I've gained perspective. I have a much greater tolerance for other parents and families. I feel deep empathy for those who want children but can't have them. I've been humbled and grounded by motherhood.

And finally, I've gained an indescribable amount of love. The kind that squeezes your heart until you're breathless. The kind that pushes your stomach into your throat and the kind that lies down dead, just to give someone else a chance to live. And if that kind of love doesn't inspire you to go after what you want in life, I'm not sure what would.

Even if motherhood had meant giving up a dream or two, not doing so would have left me blind to an infinite number of new possibilities. Dreams that never would have had a chance to be realized. The day I became a mother is the day I realized that these dreams of mine–-the ones I was so afraid of giving up (but not really going after like I should have been)–-are now a must, not a maybe. I'm committed to proving to myself and her, that it can be done.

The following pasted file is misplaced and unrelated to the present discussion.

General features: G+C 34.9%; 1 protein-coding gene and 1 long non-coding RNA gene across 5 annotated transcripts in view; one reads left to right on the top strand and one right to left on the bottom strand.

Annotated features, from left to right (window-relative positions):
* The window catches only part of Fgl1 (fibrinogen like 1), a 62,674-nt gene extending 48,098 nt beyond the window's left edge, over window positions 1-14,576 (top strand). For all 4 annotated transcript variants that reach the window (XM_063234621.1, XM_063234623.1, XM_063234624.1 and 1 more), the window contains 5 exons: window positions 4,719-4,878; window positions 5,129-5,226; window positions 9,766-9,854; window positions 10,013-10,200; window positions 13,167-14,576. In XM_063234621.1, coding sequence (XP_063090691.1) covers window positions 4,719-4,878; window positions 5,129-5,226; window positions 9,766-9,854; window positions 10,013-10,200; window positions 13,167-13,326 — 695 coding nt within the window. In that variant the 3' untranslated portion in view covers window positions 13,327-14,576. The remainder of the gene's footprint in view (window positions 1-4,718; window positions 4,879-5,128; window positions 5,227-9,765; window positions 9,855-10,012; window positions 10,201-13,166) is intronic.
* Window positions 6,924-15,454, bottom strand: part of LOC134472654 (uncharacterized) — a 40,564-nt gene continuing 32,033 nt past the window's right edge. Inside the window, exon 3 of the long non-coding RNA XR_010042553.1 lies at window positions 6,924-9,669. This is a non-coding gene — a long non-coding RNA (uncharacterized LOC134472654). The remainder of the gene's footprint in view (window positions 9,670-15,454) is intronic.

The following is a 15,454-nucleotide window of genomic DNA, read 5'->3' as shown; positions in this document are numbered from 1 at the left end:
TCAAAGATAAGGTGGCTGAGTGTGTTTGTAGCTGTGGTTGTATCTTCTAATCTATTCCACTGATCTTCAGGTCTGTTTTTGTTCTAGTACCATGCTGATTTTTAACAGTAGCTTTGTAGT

And if I don't succeed? Well, I'm not worried about that–-it takes up too much space in my life. Space I need to conserve for other things.


This article was previously published here.

When I was expecting my first child, I wanted to know everything that could possibly be in store for his first year.

I quizzed my own mom and the friends who ventured into motherhood before I did. I absorbed parenting books and articles like a sponge. I signed up for classes on childbirth, breastfeeding and even baby-led weaning. My philosophy? The more I knew, the better.